The Rev. Canon Rosemarie Logan Duncan
After this Jesus and his disciples went into the Judean countryside, and he spent some time there with them and baptized. John also was baptizing at Aenon near Salim because water was abundant there; and people kept coming and were being baptized —John, of course, had not yet been thrown into prison. Now a discussion about purification arose between John’s disciples and a Jew. They came to John and said to him, “Rabbi, the one who was with you across the Jordan, to whom you testified, here he is baptizing, and all are going to him.” John answered, “No one can receive anything except what has been given from heaven. You yourselves are my witnesses that I said, ‘I am not the Messiah, but I have been sent ahead of him.’ He who has the bride is the bridegroom. The friend of the bridegroom, who stands and hears him, rejoices greatly at the bridegroom’s voice. For this reason my joy has been fulfilled. He must increase, but I must decrease.”
Each and every day, we encounter situations that require us to make choices and decisions. Some are so mundane and routine that we give little attention to them, but then there are those that will significantly impact the way we live or define the trajectory of our lives.
In our gospel today, we find the transition from the ministry of John the Baptist to that of Jesus. As John fades out of the picture, Jesus comes more into view. If we recall, some of John’s disciples had already joined Jesus at John’s prompting, “Look, here is the lamb of God” (John 1:36). As Jesus’ ministry begins to flourish, John’s influence is being eclipsed. Those who remain with John are not just worried that John is losing his following, but they are also concerned about their own standing as John’s popularity diminishes. Now threatened by Jesus’ ministry, they go to complain to John because they are jealous. The choice before John and his disciples in this moment is clear: joy or jealousy.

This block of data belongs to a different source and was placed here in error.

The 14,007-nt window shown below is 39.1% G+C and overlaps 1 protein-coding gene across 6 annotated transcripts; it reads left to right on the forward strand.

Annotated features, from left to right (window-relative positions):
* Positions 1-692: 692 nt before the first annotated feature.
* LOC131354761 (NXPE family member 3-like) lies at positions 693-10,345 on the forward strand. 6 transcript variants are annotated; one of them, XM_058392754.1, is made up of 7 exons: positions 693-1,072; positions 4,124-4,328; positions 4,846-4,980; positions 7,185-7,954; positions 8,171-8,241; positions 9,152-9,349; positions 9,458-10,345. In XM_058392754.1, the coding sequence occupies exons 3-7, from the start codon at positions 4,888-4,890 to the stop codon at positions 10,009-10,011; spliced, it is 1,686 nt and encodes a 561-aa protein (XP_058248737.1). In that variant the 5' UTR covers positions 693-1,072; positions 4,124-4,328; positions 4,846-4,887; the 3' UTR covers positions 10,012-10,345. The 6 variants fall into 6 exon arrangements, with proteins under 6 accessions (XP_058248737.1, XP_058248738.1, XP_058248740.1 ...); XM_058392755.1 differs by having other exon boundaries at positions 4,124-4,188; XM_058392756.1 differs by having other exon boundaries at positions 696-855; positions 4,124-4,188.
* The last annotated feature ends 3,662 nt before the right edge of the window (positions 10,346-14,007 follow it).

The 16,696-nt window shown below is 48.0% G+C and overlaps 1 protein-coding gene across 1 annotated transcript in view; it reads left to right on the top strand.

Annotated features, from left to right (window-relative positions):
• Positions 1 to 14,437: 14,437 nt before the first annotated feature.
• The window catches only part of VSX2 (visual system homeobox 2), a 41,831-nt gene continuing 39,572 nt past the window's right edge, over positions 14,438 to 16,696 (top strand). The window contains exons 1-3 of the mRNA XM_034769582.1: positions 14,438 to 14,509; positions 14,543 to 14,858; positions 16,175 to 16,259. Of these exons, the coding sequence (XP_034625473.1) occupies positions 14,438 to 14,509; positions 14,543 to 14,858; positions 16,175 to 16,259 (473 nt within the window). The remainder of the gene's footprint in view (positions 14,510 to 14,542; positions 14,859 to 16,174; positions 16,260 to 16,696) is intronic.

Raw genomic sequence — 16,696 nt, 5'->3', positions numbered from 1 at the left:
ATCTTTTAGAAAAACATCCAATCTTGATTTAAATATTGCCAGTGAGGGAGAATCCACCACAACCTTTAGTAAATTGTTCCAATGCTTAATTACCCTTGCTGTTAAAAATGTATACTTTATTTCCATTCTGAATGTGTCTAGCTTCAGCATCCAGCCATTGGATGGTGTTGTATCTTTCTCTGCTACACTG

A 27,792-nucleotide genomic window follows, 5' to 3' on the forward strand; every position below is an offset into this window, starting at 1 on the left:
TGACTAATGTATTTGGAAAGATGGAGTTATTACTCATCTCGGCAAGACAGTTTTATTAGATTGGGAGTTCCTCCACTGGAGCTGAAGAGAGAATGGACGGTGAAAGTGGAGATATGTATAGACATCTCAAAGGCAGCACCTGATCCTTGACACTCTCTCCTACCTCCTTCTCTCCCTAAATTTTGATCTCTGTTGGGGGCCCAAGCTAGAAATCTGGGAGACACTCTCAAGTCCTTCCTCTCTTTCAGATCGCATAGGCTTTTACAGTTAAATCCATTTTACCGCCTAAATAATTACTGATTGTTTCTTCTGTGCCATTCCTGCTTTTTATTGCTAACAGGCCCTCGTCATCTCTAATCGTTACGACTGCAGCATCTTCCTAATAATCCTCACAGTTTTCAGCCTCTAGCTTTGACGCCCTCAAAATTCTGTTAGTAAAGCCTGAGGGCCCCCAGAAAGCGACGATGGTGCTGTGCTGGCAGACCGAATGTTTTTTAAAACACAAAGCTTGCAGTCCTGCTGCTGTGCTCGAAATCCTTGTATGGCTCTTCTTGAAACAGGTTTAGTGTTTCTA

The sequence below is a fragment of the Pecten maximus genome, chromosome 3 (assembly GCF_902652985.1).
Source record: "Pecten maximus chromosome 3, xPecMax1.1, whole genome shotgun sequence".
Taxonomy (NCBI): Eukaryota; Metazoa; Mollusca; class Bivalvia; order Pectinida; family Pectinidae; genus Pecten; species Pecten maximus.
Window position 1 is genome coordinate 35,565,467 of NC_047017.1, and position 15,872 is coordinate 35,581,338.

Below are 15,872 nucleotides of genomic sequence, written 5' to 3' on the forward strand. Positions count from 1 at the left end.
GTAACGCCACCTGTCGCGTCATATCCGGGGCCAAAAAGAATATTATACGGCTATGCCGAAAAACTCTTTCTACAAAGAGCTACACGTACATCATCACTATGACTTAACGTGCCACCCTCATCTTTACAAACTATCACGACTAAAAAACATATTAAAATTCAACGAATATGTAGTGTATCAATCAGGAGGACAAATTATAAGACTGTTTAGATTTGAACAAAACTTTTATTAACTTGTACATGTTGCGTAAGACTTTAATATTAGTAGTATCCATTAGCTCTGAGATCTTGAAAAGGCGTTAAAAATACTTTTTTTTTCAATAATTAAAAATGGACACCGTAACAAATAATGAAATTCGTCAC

We can rush to judge John’s followers, but this is a truly human response. We may want other people to succeed, but not more than us. The desire for recognition is a universal human drive but John the Baptist knows who he is in the sight of God. Imagine the surprise of John’s followers when he not only reminds them he is not the Messiah, but also that he is filled with joy to occupy a place of lower status than Jesus, the one who is above all. He rejoices in the coming of Jesus -in his place, in the mission, and in the life of Jesus. Like John, all that we do should direct others to Jesus. And that alone should lead us to rejoice that our joy may be fulfilled. May one of our decisions today be to choose such joy.
I find my joy in the Lord.
He is my rock, he is my song,
and great reward
I will live to bring Him praise.
In his great love I will rejoice
for all my days.
(I Find My Joy, Ethan Davis & Seth Primm)